The risk-taking side of Adam that came across in his standing up to those taller boys also came out in other ways. Ever the daredevil, he would jump out of trees and do belly flops into shallow water. He generally escaped unscathed, until he took a risk with something he couldn’t control: crack cocaine.
Eric said, “Adam first started failing when he went off to college where he had no friends. All of his good buddies had gone somewhere else and he’d always been this team player. He was big on the football team, he had that community in his high school [in] Hot Springs, Arkansas. It was a little bit of his identity, his moral compass, if you will. When that was gone, that was when he started going down the wrong path.”
Adam got involved with a group of friends and a girl he was trying to impress. They encouraged him to use crack for the first time – and then, the drug owned him.
Eric explained, “Anyone who has any experience with family members that fought that addiction, they realize that drug changes a chemical balance in your brain so you will crave it for the rest of your life…Many never overcome it.”
Adam started stealing from his family in order to buy more drugs, including meth. The good kid from Hot Springs wound up a criminal with eleven felonies. He even stole a hand gun at one point.
His parents, Larry and Janice, who at first didn’t know about this side of Adam, were devastated when it came to light. They wanted to help, but had no choice other than to watch him hit rock bottom.
Though Janice had never gone to church and Larry hadn’t attended in 30 years, Adam’s troubles led them to join a local church and put Adam in God’s hands. Spiritual support from the pastor and prayer community helped the Browns take a “tough love” approach with their son: they had him arrested and he went to jail.
That’s when Adam’s life began its turnaround as well because he found God there and started reading the Bible.
Eric said, “When Adam was recovering [and back from rehab], he would go into church with his parents give his testimony to the congregation. He told these people who had all been praying for him that their prayers had been important, that he’d felt them, that he’d felt that sense of community. Because at the end of the day, you’re very alone in that situation…Knowing that people are rooting for you was so important.”
The person who was there for Adam the most, though, was his wife, Kelley. Adam’s parents called her “an angel” and his friends were astonished that she stuck by him through all his relapses into drug abuse.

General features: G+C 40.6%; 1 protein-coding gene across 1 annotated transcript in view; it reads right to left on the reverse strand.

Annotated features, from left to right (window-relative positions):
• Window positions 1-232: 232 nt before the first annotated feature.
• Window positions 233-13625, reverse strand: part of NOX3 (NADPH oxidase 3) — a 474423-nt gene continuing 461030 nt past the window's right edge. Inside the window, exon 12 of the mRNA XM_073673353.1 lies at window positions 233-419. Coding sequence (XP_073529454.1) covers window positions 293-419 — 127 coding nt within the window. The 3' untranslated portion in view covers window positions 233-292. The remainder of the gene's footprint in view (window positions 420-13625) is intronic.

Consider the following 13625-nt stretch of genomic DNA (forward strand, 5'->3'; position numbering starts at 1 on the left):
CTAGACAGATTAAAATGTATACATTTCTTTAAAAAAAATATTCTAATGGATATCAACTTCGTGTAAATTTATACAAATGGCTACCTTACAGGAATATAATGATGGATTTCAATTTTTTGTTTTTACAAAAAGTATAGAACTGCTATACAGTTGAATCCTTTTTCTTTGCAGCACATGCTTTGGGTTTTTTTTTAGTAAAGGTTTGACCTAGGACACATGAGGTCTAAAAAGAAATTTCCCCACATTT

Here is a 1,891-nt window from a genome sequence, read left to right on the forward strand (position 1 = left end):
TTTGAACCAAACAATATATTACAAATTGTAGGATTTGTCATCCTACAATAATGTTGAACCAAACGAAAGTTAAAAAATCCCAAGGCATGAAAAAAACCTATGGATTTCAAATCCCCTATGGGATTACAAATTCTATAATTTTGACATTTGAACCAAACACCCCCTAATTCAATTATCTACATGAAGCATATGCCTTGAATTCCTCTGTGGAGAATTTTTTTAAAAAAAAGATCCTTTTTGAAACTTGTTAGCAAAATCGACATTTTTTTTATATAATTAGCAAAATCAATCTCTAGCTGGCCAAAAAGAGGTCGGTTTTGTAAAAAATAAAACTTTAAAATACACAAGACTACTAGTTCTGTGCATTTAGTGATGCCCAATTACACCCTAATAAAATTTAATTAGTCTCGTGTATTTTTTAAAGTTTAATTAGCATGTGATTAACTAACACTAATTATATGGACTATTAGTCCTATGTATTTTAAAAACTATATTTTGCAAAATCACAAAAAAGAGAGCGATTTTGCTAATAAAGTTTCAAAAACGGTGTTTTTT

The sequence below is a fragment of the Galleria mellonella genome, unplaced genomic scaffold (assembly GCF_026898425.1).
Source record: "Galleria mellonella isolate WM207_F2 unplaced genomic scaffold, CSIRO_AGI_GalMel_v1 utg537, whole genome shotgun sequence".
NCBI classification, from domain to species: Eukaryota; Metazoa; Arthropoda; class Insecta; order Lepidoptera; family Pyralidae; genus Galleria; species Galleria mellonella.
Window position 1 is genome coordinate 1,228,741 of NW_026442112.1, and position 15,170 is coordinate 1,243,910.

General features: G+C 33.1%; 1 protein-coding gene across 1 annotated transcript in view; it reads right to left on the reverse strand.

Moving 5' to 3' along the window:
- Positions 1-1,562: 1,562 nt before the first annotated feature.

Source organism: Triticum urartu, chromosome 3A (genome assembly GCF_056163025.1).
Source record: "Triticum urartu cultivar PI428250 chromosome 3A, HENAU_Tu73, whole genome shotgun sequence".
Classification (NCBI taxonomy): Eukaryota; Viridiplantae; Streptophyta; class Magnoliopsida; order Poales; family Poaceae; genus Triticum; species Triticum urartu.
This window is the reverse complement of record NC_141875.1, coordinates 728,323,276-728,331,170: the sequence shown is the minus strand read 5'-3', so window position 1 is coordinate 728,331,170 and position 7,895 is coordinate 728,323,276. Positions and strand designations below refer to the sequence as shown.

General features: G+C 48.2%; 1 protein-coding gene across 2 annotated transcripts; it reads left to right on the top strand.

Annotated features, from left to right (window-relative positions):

Eric said, “She would go and find him in crack houses and bring him back, put him back on his feet, and say, ‘You are better than this.’ We’re talking years of putting up with this type of repeated behavior. She said she would pray to God, if she should stay with this guy or leave him, and she said she never felt in her heart that she should leave Adam. She knew that what was inside, his spirit, was something special. She was a humble warrior herself because she did stand by his side. She ultimately inspired him to try for the Navy. That would be his second chance at life, which was a miracle in and of itself, that he was even given the opportunity to join the Navy.”
Becoming a father to his children, Nathan and Savannah, was also one of the joys of Adam’s life. They gave him something special to live for, a responsibility greater than himself. He made sure to coach Little League and teach Sunday School whenever he was home from deployment.
Though Eric only came to know Adam through conversations with his family and friends, the author notes the Navy SEAL’s influence on his own life and relationship with his kids. Eric said, “I realized how important it is to give of yourself, and Adam reminded me of that. For the first time, I started to coach Little League. And I’ve been coaching it for a second season. I also hadn’t opened a Bible in 25 years, and I had my own reservations about religion. Adam helped remind me a about the power of faith and the good in religion, not just the negatives that some people associate with it. He really was an example of all that’s right about a strong faith.”
Read the whole thing and ask again, where do we get such men?